Predictive Coding and the future of e-discovery in Australia

On 16 February 2016, the High Court of England and Wales gave judgment in Pyrrho Investments Limited & Anr v MWB Property Ltd and Others.1 The case scrutinised the use of predictive coding within litigation, a technology that streamlines the review of large sets of documents in an efficient and cost-effective manner. Predictive coding software learns from data input by a practitioner, and then uses that data to create an algorithm to scan and identify similar documents contained within large document sets.

By approving the use of predictive coding, the decision stands as an example of how courts are adapting to the technologies available to reduce costs and make litigation more efficient. The case is an important one, following endorsements from Courts in United States, of America and Ireland.2

Facts in Pyrrho

Prryho involved a dispute that required the review of more than 3 million documents. The parties sought the approval of the Court to use predictive coding as part of the disclosure process. The High Court of England and Wales highlighted ten factors in favour of approving the use of predictive coding technology, including:

  • Use of predictive coding technology in other jurisdictions has proven useful in appropriate cases;
  • There is no evidence to show that the use of predictive coding software leads to less accurate disclosure being given;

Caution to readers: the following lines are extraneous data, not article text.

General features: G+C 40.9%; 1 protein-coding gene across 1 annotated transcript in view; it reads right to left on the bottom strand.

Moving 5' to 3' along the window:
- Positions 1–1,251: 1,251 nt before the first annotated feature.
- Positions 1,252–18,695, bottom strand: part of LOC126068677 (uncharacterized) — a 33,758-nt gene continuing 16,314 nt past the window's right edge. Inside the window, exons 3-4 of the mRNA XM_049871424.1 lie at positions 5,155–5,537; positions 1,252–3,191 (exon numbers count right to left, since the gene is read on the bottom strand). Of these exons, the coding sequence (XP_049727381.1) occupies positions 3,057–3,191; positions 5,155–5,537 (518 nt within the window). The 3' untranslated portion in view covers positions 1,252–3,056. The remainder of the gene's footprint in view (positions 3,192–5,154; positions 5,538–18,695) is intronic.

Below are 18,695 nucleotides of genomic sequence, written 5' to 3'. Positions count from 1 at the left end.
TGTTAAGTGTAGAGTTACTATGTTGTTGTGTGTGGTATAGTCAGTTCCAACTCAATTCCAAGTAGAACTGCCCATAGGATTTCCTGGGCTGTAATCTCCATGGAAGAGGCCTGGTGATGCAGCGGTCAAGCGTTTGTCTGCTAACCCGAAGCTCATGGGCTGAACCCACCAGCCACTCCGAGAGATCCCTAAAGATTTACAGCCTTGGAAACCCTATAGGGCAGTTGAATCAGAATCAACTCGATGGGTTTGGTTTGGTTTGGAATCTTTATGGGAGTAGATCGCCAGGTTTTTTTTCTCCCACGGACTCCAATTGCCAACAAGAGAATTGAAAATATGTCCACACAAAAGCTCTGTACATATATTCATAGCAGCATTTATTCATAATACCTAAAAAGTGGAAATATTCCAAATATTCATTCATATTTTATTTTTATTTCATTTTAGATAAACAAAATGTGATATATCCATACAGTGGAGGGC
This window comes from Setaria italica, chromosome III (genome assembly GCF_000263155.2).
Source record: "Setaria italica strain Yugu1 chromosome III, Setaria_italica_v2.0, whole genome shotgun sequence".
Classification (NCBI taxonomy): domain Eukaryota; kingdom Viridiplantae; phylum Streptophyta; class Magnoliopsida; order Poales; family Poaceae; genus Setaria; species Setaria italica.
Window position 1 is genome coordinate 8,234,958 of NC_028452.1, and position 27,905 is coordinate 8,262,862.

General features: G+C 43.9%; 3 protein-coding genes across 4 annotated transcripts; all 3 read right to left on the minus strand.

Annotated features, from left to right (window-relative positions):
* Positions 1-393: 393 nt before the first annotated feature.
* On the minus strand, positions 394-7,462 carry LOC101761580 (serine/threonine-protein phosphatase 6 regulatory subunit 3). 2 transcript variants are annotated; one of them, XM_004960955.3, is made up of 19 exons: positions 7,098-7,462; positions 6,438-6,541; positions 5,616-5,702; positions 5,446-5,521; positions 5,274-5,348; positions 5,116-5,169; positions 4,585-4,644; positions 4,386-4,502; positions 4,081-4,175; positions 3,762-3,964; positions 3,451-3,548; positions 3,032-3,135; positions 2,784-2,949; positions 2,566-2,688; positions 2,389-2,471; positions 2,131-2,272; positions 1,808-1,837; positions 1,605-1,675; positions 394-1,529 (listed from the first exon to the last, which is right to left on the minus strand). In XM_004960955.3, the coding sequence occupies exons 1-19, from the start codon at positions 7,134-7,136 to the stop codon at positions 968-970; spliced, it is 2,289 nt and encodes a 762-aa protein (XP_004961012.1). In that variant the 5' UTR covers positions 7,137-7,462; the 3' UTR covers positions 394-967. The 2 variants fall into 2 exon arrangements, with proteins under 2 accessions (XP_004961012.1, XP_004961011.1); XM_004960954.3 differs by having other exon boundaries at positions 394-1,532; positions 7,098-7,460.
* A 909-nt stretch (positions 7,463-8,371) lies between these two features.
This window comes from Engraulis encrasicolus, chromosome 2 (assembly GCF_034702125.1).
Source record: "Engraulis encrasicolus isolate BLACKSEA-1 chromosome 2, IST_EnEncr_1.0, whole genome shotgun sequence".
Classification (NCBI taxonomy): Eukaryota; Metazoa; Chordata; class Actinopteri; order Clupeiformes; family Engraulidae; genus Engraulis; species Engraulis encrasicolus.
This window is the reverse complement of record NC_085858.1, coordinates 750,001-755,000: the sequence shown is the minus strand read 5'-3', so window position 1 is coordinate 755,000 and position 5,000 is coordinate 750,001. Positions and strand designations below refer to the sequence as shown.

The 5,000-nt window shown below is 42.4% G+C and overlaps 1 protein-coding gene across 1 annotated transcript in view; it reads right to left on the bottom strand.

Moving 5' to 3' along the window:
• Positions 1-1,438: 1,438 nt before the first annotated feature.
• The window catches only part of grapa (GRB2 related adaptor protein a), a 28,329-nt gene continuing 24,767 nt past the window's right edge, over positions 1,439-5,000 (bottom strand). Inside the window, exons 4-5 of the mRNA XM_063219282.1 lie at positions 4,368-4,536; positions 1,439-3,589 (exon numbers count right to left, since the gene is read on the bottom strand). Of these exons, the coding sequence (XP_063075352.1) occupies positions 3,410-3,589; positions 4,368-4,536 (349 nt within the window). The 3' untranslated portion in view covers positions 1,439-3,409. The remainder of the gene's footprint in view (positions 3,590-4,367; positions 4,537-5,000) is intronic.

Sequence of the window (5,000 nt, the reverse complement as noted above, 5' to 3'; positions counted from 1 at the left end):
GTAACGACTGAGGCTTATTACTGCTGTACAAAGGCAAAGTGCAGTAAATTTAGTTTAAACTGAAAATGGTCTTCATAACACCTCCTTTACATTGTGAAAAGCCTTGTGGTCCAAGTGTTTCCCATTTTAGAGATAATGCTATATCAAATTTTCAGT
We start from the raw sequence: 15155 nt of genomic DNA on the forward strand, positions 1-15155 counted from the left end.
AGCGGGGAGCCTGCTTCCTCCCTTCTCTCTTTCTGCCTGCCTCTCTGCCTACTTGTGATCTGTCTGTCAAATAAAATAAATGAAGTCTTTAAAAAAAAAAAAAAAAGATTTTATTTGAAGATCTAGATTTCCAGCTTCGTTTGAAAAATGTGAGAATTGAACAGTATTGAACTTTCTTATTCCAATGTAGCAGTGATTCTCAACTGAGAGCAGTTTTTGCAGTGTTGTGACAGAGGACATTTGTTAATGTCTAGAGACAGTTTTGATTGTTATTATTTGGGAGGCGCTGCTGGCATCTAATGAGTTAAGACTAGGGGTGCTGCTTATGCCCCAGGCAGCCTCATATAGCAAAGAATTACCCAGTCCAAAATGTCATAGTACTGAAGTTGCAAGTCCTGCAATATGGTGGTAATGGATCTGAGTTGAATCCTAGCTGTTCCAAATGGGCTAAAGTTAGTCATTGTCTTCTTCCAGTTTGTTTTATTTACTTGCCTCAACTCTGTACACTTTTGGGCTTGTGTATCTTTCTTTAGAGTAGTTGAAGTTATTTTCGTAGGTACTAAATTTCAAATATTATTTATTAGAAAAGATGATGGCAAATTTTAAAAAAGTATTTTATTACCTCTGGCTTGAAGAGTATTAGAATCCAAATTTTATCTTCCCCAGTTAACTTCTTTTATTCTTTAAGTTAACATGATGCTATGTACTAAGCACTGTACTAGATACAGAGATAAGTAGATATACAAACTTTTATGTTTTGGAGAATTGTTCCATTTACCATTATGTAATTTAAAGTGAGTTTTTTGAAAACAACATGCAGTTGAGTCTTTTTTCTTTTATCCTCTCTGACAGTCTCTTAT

• There will be greater consistency in using computers to apply the approach of a senior lawyer towards the initial sample to the whole document set, than using lower-grade fee-earners;
  • the cost of manually searching through 3 million documents would be extensive; and
  • the estimated costs of using predictive coding software is proportionate to the value of the claim.
Application in Australia

Although there has been no judicial consideration of predictive coding in Australia, many firms have already embraced the technology and Pyrrho is likely to be persuasive by Australian Courts some Australian courts have already demonstrated their willingness to embrace technology to simplify litigation and reduce costs,3 it is more likely than not that the use of predictive coding technology will be viewed favourably.

Some lawyers may hold concerns about trusting technology to make decisions ordinarily left to a trained lawyer. These concerns are especially relevant given predictive coding software is dependent on the parameters defined by the user. The software is only as accurate and thorough as the data that has been provided by the user to create the algorithm; however, provided the algorithm has been created by a reliable data set provided by an experienced practitioner, the software will be able to significantly reduce the costs of reviewing documents and provide an accurate and consistent result that is just as good as a review conducted by a human, if not better.

Pyrrho provides a strong indication that courts are willing to evolve to incorporate the use of technology; however, this does not provide practitioners with a licence to freely implement the use of all novel technology.

1 [2016] EWHC 256 (Ch)
See, eg: Irish Bank Resolution Corporation Ltd & Others v Quinn & Others [2015] IEHC 175.
3 See, eg: Idoport Pty Ltd v National Australia Bank Limited [6] [2000] NSWSC 338; Harris Scarfe v Ernst & Young (No 3) [2005] SASC 407.

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